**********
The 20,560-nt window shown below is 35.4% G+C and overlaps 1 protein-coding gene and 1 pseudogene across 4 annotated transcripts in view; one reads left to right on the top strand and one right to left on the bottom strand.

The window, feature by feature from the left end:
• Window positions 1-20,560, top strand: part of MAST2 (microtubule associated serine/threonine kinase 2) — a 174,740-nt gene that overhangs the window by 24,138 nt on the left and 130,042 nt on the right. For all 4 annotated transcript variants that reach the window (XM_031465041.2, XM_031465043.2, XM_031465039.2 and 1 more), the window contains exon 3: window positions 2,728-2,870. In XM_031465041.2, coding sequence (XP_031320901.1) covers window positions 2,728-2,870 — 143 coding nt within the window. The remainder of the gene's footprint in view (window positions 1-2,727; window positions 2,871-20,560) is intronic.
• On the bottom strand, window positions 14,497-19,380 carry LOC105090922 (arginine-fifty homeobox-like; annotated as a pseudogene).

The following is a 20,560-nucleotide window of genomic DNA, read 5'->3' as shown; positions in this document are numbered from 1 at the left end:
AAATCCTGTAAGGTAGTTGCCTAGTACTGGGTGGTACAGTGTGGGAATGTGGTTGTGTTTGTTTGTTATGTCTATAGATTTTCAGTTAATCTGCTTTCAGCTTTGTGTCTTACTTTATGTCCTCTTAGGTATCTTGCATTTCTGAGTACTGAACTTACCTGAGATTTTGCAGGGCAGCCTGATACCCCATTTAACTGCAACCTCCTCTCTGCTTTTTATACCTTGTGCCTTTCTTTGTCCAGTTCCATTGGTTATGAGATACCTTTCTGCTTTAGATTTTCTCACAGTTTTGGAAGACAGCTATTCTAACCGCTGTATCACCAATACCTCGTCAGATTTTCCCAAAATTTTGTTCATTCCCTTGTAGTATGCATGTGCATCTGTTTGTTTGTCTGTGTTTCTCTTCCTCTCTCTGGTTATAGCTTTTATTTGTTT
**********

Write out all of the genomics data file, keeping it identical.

The 20,560-nt window shown below is 35.4% G+C and overlaps 1 protein-coding gene and 1 pseudogene across 4 annotated transcripts in view; one reads left to right on the top strand and one right to left on the bottom strand.

The window, feature by feature from the left end:
• Window positions 1-20,560, top strand: part of MAST2 (microtubule associated serine/threonine kinase 2) — a 174,740-nt gene that overhangs the window by 24,138 nt on the left and 130,042 nt on the right. For all 4 annotated transcript variants that reach the window (XM_031465041.2, XM_031465043.2, XM_031465039.2 and 1 more), the window contains exon 3: window positions 2,728-2,870. In XM_031465041.2, coding sequence (XP_031320901.1) covers window positions 2,728-2,870 — 143 coding nt within the window. The remainder of the gene's footprint in view (window positions 1-2,727; window positions 2,871-20,560) is intronic.
• On the bottom strand, window positions 14,497-19,380 carry LOC105090922 (arginine-fifty homeobox-like; annotated as a pseudogene).

The following is a 20,560-nucleotide window of genomic DNA, read 5'->3' as shown; positions in this document are numbered from 1 at the left end:
AAATCCTGTAAGGTAGTTGCCTAGTACTGGGTGGTACAGTGTGGGAATGTGGTTGTGTTTGTTTGTTATGTCTATAGATTTTCAGTTAATCTGCTTTCAGCTTTGTGTCTTACTTTATGTCCTCTTAGGTATCTTGCATTTCTGAGTACTGAACTTACCTGAGATTTTGCAGGGCAGCCTGATACCCCATTTAACTGCAACCTCCTCTCTGCTTTTTATACCTTGTGCCTTTCTTTGTCCAGTTCCATTGGTTATGAGATACCTTTCTGCTTTAGATTTTCTCACAGTTTTGGAAGACAGCTATTCTAACCGCTGTATCACCAATACCTCGTCAGATTTTCCCAAAATTTTGTTCATTCCCTTGTAGTATGCATGTGCATCTGTTTGTTTGTCTGTGTTTCTCTTCCTCTCTCTGGTTATAGCTTTTATTTGTTT